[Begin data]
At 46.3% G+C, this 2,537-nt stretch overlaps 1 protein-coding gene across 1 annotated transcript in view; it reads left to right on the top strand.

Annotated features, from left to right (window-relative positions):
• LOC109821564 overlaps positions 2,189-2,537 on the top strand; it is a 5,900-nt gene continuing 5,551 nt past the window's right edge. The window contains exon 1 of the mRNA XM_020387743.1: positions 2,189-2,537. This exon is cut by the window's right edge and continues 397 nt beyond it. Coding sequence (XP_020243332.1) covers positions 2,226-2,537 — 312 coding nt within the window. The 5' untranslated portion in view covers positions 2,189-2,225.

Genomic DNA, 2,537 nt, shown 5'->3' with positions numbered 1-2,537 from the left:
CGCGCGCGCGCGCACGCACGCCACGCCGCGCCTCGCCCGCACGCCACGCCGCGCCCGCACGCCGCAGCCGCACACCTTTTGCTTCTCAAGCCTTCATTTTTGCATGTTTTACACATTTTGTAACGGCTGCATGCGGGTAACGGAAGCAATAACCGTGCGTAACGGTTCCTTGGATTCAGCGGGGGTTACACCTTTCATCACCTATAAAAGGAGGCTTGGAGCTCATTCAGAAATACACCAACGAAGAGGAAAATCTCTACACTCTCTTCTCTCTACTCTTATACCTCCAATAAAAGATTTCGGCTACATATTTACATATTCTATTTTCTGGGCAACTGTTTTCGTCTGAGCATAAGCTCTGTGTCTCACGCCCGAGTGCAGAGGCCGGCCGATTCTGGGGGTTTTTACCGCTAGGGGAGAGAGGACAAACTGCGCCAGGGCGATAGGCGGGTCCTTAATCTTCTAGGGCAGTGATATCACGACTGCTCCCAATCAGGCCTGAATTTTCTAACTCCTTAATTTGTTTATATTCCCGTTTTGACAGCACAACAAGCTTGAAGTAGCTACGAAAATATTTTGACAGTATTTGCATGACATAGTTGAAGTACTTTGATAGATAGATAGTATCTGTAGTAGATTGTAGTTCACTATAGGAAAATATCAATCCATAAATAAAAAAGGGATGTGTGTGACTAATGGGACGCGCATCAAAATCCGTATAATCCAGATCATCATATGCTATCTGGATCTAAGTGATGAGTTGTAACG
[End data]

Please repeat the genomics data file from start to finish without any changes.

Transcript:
At 46.3% G+C, this 2,537-nt stretch overlaps 1 protein-coding gene across 1 annotated transcript in view; it reads left to right on the top strand.

Annotated features, from left to right (window-relative positions):
• LOC109821564 overlaps positions 2,189-2,537 on the top strand; it is a 5,900-nt gene continuing 5,551 nt past the window's right edge. The window contains exon 1 of the mRNA XM_020387743.1: positions 2,189-2,537. This exon is cut by the window's right edge and continues 397 nt beyond it. Coding sequence (XP_020243332.1) covers positions 2,226-2,537 — 312 coding nt within the window. The 5' untranslated portion in view covers positions 2,189-2,225.

Genomic DNA, 2,537 nt, shown 5'->3' with positions numbered 1-2,537 from the left:
CGCGCGCGCGCGCACGCACGCCACGCCGCGCCTCGCCCGCACGCCACGCCGCGCCCGCACGCCGCAGCCGCACACCTTTTGCTTCTCAAGCCTTCATTTTTGCATGTTTTACACATTTTGTAACGGCTGCATGCGGGTAACGGAAGCAATAACCGTGCGTAACGGTTCCTTGGATTCAGCGGGGGTTACACCTTTCATCACCTATAAAAGGAGGCTTGGAGCTCATTCAGAAATACACCAACGAAGAGGAAAATCTCTACACTCTCTTCTCTCTACTCTTATACCTCCAATAAAAGATTTCGGCTACATATTTACATATTCTATTTTCTGGGCAACTGTTTTCGTCTGAGCATAAGCTCTGTGTCTCACGCCCGAGTGCAGAGGCCGGCCGATTCTGGGGGTTTTTACCGCTAGGGGAGAGAGGACAAACTGCGCCAGGGCGATAGGCGGGTCCTTAATCTTCTAGGGCAGTGATATCACGACTGCTCCCAATCAGGCCTGAATTTTCTAACTCCTTAATTTGTTTATATTCCCGTTTTGACAGCACAACAAGCTTGAAGTAGCTACGAAAATATTTTGACAGTATTTGCATGACATAGTTGAAGTACTTTGATAGATAGATAGTATCTGTAGTAGATTGTAGTTCACTATAGGAAAATATCAATCCATAAATAAAAAAGGGATGTGTGTGACTAATGGGACGCGCATCAAAATCCGTATAATCCAGATCATCATATGCTATCTGGATCTAAGTGATGAGTTGTAACG